Nixon Foundation Distances Itself From Roger Stone

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The organization that safeguards the legacy of President Richard M. Nixon, while also administering his presidential library, has released a statement distancing Nixon from Roger Stone, the former Trump adviser who was indicted on seven counts Friday morning.

This led to many guffaws, as the office of the only U.S. president to resign from office felt the need to back away from Stone. For his part, Stone gave Nixon’s old “v for victory” hand gesture after appearing before television cameras following his indictment Friday.

Stone, as has often been mentioned, has a tattoo of Nixon’s likeness on his back, and has often spoken in interviews about how Nixon is a hero and inspiration for his life’s work. But, as the Foundation pointed out, Stone did not play a major role in the former president’s campaigns or White House.

“This morning’s widely-circulated characterization of Roger Stone as a Nixon campaign aide or adviser is a gross misstatement. Mr. Stone was 16 years old during the Nixon presidential campaign of 1968 and 20 years old during the reelection campaign of 1972,” the tweet on Friday night from the Nixon Foundation said.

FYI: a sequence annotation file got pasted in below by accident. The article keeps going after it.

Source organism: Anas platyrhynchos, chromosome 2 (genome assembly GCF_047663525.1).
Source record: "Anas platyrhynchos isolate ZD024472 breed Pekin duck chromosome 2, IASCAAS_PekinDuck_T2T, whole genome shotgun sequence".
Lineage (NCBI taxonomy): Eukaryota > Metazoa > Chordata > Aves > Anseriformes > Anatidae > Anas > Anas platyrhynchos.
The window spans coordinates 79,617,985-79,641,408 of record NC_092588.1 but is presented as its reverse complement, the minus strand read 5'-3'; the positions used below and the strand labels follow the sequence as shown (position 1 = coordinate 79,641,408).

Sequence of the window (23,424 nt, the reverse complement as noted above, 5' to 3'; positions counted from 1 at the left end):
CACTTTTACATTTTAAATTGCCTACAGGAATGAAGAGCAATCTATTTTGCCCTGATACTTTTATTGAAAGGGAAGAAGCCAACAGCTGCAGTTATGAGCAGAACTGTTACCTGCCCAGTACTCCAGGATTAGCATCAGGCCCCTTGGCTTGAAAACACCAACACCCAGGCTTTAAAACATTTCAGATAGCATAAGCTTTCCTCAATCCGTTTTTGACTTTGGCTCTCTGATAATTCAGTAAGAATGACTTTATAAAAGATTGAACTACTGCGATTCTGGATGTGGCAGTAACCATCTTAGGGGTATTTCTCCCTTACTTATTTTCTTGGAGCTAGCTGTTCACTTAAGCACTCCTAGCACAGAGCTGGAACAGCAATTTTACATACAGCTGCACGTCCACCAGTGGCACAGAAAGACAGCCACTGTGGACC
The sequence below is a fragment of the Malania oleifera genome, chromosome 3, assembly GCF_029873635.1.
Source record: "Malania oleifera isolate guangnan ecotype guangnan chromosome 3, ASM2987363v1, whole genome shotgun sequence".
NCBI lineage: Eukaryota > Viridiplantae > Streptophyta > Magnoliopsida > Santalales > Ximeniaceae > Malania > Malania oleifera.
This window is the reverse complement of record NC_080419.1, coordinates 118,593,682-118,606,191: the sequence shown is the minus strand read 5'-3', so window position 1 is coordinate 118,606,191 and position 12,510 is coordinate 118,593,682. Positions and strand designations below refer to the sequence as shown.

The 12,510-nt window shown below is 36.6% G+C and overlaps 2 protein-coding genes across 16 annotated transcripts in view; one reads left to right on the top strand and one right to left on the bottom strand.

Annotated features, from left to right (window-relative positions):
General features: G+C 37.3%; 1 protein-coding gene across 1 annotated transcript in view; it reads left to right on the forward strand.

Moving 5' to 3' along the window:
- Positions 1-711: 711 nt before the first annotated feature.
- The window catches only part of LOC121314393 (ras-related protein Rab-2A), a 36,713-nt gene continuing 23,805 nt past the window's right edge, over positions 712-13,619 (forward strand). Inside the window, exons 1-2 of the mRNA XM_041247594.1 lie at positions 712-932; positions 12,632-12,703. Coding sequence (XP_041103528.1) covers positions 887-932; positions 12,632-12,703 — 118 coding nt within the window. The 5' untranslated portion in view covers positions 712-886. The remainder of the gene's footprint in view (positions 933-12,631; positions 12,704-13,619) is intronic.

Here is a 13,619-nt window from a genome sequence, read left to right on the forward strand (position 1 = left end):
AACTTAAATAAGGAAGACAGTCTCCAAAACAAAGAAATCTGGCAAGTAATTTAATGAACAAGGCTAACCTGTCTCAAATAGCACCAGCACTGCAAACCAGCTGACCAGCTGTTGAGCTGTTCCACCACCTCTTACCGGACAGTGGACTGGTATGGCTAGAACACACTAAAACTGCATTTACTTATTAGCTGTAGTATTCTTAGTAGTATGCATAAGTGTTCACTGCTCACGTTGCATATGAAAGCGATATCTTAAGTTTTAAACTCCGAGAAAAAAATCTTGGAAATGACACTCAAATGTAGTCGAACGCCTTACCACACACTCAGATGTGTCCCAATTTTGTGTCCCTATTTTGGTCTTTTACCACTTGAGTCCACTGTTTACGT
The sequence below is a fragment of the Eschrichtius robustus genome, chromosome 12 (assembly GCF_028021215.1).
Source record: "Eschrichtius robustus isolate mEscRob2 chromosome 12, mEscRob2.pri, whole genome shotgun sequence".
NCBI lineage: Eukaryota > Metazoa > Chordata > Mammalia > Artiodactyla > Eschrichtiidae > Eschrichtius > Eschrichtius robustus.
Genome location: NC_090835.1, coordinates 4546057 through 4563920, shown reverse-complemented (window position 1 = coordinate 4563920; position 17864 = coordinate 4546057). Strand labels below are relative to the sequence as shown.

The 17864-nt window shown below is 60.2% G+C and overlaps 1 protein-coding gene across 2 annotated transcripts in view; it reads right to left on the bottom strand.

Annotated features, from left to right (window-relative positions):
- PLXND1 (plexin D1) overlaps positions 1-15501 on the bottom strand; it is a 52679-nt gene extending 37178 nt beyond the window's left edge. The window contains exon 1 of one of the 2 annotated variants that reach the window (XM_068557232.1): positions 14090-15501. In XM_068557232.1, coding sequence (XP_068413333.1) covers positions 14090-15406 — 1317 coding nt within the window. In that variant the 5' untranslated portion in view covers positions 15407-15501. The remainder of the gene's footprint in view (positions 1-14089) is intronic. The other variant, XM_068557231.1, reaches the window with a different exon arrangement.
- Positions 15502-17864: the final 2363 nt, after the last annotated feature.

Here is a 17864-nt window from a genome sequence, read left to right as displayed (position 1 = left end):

“Mr. Stone, during his time as a student at George Washington University, was a junior scheduler on the Nixon reelection committee. Mr. Stone was not a campaign aide or adviser. Nowhere in the Presidential Daily Diaries from 1972 to 1974 does the name ‘Roger Stone’ appear.”

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Stone has never claimed that he did high-level work for either Nixon presidential campaigns, although he told journalist Matt Labash of The Weekly Standard in a 2007 profile that he engaged in “dirty trick” operations during Nixon’s 1972 re-election campaign, and that he had also written a letter to Nixon in the 1960s, when he was a teenager, asking him to run for president again.

Stone was also vocal, in a New Yorker profile the following year, about how Nixon was his hero, even at a time when most Republicans idealized a different former Republican president, Ronald Reagan.

“The reason I’m a Nixonite is because of his indestructibility and resilience,” Stone said in the profile. “He never quit. His whole career was all built around his personal resentment of élitism. It was the poor-me syndrome. John F. Kennedy’s father bought him his House seat, his Senate seat, and the Presidency. No one bought Nixon anything. Nixon resented that.”

Stone, according to the New Yorker piece, in the 1980s hosted dinners for Nixon in New Jersey, where “groups of journalists would listen to the great man’s monologues about world events.”

Richard Nixon, who resigned the presidency in 1974, died in April of 1994.